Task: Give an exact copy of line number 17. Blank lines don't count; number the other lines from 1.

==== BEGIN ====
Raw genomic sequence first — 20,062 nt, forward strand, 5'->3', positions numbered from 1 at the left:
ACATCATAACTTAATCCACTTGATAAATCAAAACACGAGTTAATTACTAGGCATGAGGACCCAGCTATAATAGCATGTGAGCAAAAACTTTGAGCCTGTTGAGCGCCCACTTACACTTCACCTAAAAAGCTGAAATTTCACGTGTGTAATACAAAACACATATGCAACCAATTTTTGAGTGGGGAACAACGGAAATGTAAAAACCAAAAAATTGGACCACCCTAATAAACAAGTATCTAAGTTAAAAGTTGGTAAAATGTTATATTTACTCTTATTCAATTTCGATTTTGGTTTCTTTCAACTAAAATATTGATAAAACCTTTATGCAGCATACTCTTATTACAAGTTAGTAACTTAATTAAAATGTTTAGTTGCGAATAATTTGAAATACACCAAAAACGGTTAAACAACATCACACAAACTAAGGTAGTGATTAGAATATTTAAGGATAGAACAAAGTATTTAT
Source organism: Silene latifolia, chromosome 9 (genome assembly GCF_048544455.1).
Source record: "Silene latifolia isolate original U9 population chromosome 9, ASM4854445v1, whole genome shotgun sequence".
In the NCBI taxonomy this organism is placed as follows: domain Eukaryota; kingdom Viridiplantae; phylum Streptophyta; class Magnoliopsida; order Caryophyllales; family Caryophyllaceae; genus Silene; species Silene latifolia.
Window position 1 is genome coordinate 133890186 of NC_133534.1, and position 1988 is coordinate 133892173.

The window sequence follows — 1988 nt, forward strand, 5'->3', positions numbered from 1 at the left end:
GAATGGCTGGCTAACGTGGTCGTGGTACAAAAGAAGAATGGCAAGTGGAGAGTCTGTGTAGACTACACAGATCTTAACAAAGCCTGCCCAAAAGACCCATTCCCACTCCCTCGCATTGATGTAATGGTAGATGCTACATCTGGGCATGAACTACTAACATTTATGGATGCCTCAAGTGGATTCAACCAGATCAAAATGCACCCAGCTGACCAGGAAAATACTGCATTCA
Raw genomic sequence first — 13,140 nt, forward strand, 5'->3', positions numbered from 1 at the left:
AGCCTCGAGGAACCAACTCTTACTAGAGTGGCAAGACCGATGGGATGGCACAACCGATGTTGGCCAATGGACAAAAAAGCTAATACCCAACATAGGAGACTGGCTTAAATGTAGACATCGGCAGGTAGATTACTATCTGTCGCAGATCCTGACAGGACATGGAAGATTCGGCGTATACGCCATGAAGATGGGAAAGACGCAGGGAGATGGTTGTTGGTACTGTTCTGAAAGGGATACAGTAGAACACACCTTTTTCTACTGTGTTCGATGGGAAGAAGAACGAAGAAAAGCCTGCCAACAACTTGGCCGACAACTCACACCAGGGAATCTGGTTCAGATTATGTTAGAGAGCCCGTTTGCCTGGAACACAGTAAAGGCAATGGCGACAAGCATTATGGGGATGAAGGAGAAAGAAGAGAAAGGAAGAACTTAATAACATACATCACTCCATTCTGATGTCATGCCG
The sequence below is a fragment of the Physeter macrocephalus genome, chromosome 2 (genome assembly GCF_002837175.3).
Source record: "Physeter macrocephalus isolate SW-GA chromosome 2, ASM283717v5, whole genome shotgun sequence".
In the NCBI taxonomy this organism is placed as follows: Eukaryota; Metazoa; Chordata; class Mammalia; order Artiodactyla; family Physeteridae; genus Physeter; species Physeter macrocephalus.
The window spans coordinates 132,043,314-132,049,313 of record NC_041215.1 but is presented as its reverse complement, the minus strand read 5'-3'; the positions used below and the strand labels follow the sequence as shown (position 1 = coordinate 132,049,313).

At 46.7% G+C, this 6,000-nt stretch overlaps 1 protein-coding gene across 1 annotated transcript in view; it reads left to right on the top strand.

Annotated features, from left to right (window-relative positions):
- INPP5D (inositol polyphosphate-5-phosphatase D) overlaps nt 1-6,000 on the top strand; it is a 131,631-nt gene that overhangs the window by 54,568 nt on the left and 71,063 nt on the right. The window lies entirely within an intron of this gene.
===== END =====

- INPP5D (inositol polyphosphate-5-phosphatase D) overlaps nt 1-6,000 on the top strand; it is a 131,631-nt gene that overhangs the window by 54,568 nt on the left and 71,063 nt on the right. The window lies entirely within an intron of this gene.